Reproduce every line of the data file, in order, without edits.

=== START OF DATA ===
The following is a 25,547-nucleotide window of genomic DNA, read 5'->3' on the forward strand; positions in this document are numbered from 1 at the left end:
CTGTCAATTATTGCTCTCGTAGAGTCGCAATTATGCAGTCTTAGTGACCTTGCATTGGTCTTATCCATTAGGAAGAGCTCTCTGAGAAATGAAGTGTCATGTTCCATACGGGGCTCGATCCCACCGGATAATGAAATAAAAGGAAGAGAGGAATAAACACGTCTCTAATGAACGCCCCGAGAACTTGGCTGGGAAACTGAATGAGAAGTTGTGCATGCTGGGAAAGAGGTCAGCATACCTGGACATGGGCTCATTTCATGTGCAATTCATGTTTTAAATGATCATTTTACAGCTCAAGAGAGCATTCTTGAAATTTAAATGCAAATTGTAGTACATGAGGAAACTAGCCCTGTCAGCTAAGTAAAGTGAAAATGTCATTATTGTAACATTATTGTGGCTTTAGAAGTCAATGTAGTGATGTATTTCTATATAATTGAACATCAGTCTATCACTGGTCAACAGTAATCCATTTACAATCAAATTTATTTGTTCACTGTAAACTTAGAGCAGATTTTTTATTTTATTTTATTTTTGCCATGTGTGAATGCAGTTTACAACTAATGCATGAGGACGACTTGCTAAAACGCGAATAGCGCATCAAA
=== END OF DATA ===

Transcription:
The following is a 25,547-nucleotide window of genomic DNA, read 5'->3' on the forward strand; positions in this document are numbered from 1 at the left end:
CTGTCAATTATTGCTCTCGTAGAGTCGCAATTATGCAGTCTTAGTGACCTTGCATTGGTCTTATCCATTAGGAAGAGCTCTCTGAGAAATGAAGTGTCATGTTCCATACGGGGCTCGATCCCACCGGATAATGAAATAAAAGGAAGAGAGGAATAAACACGTCTCTAATGAACGCCCCGAGAACTTGGCTGGGAAACTGAATGAGAAGTTGTGCATGCTGGGAAAGAGGTCAGCATACCTGGACATGGGCTCATTTCATGTGCAATTCATGTTTTAAATGATCATTTTACAGCTCAAGAGAGCATTCTTGAAATTTAAATGCAAATTGTAGTACATGAGGAAACTAGCCCTGTCAGCTAAGTAAAGTGAAAATGTCATTATTGTAACATTATTGTGGCTTTAGAAGTCAATGTAGTGATGTATTTCTATATAATTGAACATCAGTCTATCACTGGTCAACAGTAATCCATTTACAATCAAATTTATTTGTTCACTGTAAACTTAGAGCAGATTTTTTATTTTATTTTATTTTTGCCATGTGTGAATGCAGTTTACAACTAATGCATGAGGACGACTTGCTAAAACGCGAATAGCGCATCAAA